Hub (front) – Chris King ISO Disk (black)
Hub (rare) – Chris King ISO Disk (black)
Spokes – Sapim XC-Rays (black)
Nipples – Sapim Alloy SILP (silver)
Skewers - Salsa Flip Offs (Rasta) Cut
Tires - I have a bunch (my current favorites are Kenda Nevegals with Stick-E compound w/Stans)
Finished weight about 25.8 lbs.
The Exogrid is set at 5” front and rear, with both set at their recommended sag of about ľ of the full travel. To compensate for the slacker head and seat tube angles, when compared to the HH, I moved my seat forward and lowered my handlebars each by ľ inch. In this position, I felt comfortable and well balanced in the cockpit.
I predominantly ride a wide variety of fabulous technical single track through forested rolling hills filled with lots of roots, rocks, steeps, etc. For the most part we don’t have the long epic climbs or the great mountain top vistas.
Overall ride impressions:
Da bomb!!! In most respects, the Exogrid’s handling is equally impressive as that of the HH and flat out better in some. The Exogrid was buttery smooth over all terrain and exceptionally quiet. While riding the Exogrid, the comparison that kept coming to mind was that the Exogrid was stealthy (agile, smooth, and silent) and the HH equally agile, but a bit more edgy.
I’m really impressed with the stock RP23 in both the soft and firm propedal settings. I didn’t fiddle with the rebound at all, as it felt perfect from the get go (I’ll have to check to see what it is set at). The RP23 is a good match for the Pushed Float and both work exceptionally well together on the Exogrid for terrain that I ride. I spoke with Darren at PUSH about getting a Pushed 07 Talas and he recommended that I stay with the Float (set at full travel).
The Exogrid climbs, at least, equally as well as the HH, both while spinning and attacking. I noticed no wandering of the front end during steep technical climbs in either of the propedal settings. The front wheel effortlessly tracked wherever it was pointed. Traction was excellent seated or standing and the rear wheel stayed glued to the terrain at all times. Break away, spinning, of the rear wheel was predictable and it was really easy find and maintain the traction sweet spot in the cockpit.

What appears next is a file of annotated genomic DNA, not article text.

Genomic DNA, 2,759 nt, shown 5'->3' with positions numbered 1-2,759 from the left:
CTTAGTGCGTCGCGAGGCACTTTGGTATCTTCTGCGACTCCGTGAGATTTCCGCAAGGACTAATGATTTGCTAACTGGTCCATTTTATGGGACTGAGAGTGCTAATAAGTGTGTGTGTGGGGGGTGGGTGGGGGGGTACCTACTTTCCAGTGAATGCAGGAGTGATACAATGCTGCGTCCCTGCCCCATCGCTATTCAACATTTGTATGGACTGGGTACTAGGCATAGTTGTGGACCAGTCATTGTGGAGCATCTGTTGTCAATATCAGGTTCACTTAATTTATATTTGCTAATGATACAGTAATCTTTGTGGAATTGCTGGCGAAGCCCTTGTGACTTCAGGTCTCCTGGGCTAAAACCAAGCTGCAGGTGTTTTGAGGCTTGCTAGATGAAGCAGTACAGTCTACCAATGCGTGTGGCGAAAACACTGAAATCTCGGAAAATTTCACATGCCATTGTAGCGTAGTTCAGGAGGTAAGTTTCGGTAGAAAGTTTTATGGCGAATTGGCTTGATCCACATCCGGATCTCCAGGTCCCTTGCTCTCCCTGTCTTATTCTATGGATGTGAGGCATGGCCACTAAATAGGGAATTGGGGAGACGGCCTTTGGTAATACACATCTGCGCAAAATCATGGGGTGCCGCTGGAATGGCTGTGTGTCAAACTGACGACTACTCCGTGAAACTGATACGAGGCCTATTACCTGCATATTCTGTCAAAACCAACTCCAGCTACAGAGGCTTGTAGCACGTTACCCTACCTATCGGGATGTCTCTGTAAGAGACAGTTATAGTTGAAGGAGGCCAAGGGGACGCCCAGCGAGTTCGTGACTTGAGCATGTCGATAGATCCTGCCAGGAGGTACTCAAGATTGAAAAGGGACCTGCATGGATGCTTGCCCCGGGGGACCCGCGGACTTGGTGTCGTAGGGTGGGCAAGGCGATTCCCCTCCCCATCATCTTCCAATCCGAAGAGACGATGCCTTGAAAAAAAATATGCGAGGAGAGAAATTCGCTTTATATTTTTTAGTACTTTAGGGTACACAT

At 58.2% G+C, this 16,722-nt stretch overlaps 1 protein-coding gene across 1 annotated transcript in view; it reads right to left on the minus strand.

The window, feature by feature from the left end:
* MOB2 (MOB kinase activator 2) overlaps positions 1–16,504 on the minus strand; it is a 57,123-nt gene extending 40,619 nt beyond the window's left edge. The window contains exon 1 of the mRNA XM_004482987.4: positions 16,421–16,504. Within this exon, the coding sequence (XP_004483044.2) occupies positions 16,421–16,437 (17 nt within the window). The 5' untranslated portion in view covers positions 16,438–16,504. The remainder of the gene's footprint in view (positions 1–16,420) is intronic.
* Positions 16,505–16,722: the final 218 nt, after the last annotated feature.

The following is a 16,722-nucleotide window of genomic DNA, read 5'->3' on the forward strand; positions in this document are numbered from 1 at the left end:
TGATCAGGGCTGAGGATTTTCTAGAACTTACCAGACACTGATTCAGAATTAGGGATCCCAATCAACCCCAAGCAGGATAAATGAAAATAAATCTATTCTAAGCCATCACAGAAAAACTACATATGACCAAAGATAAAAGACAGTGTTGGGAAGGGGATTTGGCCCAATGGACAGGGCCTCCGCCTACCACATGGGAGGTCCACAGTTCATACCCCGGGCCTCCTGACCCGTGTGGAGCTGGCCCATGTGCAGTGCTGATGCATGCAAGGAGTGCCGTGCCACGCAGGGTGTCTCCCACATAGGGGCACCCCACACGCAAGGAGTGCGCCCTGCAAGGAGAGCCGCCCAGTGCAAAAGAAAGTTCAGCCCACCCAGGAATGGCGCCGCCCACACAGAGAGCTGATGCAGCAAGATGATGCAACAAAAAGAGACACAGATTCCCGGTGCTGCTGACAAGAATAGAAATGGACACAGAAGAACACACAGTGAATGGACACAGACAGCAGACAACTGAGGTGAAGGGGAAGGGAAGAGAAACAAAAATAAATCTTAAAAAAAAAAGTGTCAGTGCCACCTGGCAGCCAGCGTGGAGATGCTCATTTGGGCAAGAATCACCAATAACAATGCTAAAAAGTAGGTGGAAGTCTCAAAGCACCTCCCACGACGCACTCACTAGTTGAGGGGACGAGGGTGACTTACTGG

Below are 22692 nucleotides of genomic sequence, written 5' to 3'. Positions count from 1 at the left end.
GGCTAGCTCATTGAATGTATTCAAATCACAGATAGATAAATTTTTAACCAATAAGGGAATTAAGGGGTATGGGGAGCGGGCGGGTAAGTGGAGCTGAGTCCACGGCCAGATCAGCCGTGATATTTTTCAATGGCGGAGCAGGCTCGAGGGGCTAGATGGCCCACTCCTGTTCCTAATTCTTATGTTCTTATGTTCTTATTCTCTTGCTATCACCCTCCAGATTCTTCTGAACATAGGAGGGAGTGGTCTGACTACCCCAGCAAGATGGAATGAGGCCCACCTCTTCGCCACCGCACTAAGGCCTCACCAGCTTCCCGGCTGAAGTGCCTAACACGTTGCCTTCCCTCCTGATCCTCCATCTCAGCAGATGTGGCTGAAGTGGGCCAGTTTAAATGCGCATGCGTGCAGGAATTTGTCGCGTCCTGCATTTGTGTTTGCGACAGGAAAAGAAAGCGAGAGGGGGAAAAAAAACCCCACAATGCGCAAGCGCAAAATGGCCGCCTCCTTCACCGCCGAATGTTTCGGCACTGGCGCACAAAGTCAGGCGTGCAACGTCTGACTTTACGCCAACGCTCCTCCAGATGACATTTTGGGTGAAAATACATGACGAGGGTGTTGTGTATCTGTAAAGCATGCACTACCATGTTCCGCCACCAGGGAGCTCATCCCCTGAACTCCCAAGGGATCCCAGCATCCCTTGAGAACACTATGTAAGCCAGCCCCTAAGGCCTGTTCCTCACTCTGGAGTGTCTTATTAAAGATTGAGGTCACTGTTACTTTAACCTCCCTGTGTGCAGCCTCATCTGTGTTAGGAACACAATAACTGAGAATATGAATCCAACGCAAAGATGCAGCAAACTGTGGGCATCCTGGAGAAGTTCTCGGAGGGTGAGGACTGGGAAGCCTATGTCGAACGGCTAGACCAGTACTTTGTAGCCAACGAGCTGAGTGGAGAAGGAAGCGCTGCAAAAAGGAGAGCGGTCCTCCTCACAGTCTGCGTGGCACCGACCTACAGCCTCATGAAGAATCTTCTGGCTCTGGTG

Low speed tight twisties:
Again, virtually no difference between the Exogrid and HH. Steering was crisp and predictable. The higher BB and riding position did not affect the Exogrid’s low speed handling. Very tight off camber hairpin corners were a breeze.
High speed twisties:
A bit of difference between the two bikes was noticed through the swoopy high speed corners of forested single track. Here the higher BB and riding position became noticeable, but not in a bad way. With the HH, I could go more directly into a high speed turn, then with subtle breaking turn at the last minute and power out. This was particularly useful if there are trees close to the inside of the corner. I found this a bit more challenging on the ML Exogrid. At speed the ML wants you to lean more into the corner more, forcing a slightly wider line to protect one’s head and shoulder from the inside trees. This line requirement was not noticeable in more open areas. All and all, the ML Exogrid rails the high speed twisty stuff and is an absolute blast to ride. In many instances, I felt like I was cornering significantly faster on the Exogrid than I could on the HH, most particularly if the terrain was rough or rooty.
The ML Exogrid is heads and shoulders a better descender when compared to the HH. The bike just flies down the steep rough stuff. Stable, smooth, and predictable, just pick a line and go. Fun! Fun! Fun!
As I said, I still have a huge grin on my face.
Here’s a few pics for your enjoyment.